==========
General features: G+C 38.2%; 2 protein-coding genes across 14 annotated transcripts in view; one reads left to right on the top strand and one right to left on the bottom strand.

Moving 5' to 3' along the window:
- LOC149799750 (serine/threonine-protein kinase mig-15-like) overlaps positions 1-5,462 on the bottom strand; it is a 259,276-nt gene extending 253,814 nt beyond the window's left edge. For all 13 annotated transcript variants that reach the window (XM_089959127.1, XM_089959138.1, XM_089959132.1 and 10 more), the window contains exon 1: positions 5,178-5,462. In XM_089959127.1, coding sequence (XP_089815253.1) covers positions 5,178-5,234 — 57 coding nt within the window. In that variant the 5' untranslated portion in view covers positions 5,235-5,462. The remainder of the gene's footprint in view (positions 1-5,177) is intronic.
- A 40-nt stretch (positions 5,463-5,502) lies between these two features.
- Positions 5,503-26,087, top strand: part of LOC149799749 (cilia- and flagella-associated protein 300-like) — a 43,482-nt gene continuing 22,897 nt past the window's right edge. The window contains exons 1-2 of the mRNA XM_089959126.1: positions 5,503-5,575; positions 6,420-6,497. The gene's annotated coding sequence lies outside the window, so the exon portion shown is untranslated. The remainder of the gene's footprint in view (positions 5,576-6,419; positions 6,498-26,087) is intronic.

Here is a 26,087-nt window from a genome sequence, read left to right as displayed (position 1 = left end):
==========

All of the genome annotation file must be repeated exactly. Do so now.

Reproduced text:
General features: G+C 38.2%; 2 protein-coding genes across 14 annotated transcripts in view; one reads left to right on the top strand and one right to left on the bottom strand.

Moving 5' to 3' along the window:
- LOC149799750 (serine/threonine-protein kinase mig-15-like) overlaps positions 1-5,462 on the bottom strand; it is a 259,276-nt gene extending 253,814 nt beyond the window's left edge. For all 13 annotated transcript variants that reach the window (XM_089959127.1, XM_089959138.1, XM_089959132.1 and 10 more), the window contains exon 1: positions 5,178-5,462. In XM_089959127.1, coding sequence (XP_089815253.1) covers positions 5,178-5,234 — 57 coding nt within the window. In that variant the 5' untranslated portion in view covers positions 5,235-5,462. The remainder of the gene's footprint in view (positions 1-5,177) is intronic.
- A 40-nt stretch (positions 5,463-5,502) lies between these two features.
- Positions 5,503-26,087, top strand: part of LOC149799749 (cilia- and flagella-associated protein 300-like) — a 43,482-nt gene continuing 22,897 nt past the window's right edge. The window contains exons 1-2 of the mRNA XM_089959126.1: positions 5,503-5,575; positions 6,420-6,497. The gene's annotated coding sequence lies outside the window, so the exon portion shown is untranslated. The remainder of the gene's footprint in view (positions 5,576-6,419; positions 6,498-26,087) is intronic.

Here is a 26,087-nt window from a genome sequence, read left to right as displayed (position 1 = left end):